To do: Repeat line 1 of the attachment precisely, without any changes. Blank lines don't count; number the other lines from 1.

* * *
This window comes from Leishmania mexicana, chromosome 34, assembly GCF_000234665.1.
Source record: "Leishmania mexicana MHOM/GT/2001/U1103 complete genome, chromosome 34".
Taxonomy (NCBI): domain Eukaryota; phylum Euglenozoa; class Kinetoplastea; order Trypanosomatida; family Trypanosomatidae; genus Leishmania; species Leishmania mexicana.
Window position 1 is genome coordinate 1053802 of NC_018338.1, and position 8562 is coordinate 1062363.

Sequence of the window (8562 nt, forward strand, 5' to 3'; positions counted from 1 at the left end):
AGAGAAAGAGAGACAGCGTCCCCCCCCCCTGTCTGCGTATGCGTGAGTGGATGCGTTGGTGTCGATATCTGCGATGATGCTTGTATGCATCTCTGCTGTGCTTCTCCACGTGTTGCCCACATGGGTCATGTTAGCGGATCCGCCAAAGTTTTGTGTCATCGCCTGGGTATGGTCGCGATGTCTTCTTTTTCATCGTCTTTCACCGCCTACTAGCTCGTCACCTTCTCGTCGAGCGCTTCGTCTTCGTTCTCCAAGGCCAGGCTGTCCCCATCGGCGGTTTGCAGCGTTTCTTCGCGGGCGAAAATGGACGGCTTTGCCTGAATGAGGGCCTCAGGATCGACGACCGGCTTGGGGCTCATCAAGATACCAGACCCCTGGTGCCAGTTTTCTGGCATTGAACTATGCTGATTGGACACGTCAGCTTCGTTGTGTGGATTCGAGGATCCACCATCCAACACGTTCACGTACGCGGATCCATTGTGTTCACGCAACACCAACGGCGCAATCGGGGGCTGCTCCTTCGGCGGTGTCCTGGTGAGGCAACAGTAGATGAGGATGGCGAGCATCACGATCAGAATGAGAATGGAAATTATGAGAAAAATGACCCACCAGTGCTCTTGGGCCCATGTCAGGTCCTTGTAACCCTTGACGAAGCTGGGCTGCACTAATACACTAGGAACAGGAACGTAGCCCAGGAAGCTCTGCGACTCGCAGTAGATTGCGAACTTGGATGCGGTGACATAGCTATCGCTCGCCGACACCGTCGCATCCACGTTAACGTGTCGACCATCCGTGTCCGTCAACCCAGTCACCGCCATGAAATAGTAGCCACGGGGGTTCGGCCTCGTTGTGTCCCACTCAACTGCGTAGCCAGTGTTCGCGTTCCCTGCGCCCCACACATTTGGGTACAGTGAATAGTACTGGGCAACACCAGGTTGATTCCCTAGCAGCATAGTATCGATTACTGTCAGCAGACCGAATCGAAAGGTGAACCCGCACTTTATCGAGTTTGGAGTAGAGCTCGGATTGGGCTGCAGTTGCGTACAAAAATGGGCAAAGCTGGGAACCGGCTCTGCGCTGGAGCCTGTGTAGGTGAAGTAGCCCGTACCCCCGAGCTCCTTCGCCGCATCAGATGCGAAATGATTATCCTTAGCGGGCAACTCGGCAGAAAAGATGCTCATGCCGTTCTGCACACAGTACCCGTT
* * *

This window comes from Leishmania mexicana, chromosome 34, assembly GCF_000234665.1.